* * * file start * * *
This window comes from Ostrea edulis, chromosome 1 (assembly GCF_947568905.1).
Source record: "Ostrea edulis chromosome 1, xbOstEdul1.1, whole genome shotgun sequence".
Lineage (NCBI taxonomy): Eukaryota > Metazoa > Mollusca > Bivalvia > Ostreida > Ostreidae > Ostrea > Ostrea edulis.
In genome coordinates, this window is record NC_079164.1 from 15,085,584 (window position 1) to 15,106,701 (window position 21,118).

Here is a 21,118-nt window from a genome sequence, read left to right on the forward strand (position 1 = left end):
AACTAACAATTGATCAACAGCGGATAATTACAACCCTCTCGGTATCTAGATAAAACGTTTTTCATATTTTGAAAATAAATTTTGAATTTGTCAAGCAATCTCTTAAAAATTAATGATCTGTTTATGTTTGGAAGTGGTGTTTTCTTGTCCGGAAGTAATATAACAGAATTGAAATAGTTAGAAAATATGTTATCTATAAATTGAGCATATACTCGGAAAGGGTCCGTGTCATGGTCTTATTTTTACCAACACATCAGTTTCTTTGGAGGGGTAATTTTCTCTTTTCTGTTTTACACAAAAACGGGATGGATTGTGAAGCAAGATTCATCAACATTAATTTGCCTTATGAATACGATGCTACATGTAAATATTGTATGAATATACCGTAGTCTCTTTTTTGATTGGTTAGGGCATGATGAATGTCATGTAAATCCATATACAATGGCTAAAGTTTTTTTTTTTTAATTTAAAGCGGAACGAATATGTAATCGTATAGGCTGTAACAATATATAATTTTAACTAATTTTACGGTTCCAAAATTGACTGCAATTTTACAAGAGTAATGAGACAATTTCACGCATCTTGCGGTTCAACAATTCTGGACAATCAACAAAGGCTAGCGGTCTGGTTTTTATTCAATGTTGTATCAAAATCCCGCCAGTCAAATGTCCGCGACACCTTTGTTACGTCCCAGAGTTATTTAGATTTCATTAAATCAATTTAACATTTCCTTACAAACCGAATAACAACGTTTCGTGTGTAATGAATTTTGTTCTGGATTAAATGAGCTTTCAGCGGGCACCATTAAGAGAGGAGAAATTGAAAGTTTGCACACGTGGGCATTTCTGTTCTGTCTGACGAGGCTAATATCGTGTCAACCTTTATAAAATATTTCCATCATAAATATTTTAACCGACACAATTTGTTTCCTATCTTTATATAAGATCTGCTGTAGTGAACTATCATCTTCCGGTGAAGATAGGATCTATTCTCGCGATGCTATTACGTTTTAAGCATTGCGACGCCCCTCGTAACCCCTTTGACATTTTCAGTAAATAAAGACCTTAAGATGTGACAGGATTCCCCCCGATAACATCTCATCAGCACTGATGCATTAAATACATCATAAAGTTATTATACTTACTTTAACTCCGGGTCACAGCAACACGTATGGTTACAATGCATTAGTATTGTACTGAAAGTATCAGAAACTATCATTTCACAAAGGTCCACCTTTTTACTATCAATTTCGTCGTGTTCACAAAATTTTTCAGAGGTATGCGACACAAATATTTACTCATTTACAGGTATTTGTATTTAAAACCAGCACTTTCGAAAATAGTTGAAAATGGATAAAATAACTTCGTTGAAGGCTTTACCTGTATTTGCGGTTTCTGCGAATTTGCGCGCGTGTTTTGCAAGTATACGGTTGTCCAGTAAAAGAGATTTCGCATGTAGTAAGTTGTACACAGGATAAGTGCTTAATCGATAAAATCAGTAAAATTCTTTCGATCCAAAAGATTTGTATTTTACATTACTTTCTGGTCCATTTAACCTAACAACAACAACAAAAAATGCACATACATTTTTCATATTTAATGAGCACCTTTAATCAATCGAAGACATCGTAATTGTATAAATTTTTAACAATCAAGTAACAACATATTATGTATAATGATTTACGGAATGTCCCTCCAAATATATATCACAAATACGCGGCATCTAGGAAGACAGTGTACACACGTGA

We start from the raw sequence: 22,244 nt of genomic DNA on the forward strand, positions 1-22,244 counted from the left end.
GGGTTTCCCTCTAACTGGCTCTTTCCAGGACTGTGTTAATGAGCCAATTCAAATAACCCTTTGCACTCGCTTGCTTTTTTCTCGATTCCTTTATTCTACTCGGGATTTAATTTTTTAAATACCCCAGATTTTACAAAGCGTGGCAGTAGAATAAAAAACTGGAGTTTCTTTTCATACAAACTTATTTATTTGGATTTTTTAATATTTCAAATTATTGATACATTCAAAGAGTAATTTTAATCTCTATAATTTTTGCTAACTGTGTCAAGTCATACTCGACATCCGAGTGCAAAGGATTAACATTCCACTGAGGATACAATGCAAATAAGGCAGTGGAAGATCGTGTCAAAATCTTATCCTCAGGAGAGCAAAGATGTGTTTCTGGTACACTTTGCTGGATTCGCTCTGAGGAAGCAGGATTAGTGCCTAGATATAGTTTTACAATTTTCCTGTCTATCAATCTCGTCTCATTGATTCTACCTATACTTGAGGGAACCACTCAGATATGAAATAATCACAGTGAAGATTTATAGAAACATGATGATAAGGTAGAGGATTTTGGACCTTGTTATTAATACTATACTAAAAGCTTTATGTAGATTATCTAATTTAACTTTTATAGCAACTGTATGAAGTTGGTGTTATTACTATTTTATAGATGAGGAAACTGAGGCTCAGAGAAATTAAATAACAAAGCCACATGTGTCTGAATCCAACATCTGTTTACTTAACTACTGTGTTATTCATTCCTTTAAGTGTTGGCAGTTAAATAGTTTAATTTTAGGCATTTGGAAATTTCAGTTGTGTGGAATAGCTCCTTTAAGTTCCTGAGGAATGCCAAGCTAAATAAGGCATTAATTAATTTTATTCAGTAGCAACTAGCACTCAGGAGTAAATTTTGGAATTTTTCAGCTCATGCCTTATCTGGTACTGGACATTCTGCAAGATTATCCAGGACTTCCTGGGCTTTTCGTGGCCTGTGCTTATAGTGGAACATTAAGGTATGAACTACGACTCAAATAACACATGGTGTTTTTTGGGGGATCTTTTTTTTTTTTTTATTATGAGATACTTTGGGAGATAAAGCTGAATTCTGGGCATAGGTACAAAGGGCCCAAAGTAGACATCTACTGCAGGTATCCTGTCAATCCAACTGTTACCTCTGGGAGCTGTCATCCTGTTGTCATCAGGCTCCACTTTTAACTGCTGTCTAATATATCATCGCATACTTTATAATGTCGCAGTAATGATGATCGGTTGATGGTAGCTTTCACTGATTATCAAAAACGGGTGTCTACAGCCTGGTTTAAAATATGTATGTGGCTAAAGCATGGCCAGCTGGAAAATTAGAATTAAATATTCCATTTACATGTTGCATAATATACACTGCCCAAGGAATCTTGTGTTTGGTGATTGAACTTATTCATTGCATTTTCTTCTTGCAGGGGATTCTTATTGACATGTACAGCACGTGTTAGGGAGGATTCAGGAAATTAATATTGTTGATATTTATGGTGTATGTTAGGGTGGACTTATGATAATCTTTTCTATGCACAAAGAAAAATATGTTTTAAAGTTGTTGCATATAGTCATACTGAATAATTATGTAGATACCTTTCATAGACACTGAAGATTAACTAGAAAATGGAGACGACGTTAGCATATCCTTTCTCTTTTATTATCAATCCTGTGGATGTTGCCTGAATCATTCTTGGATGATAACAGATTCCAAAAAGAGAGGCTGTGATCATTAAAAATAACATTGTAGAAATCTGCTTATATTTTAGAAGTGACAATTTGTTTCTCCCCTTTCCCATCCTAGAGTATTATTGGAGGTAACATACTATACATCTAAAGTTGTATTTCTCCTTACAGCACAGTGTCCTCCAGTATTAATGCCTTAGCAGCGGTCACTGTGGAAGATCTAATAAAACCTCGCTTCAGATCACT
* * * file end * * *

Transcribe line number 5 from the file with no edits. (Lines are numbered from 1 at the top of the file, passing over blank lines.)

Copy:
Here is a 21,118-nt window from a genome sequence, read left to right on the forward strand (position 1 = left end):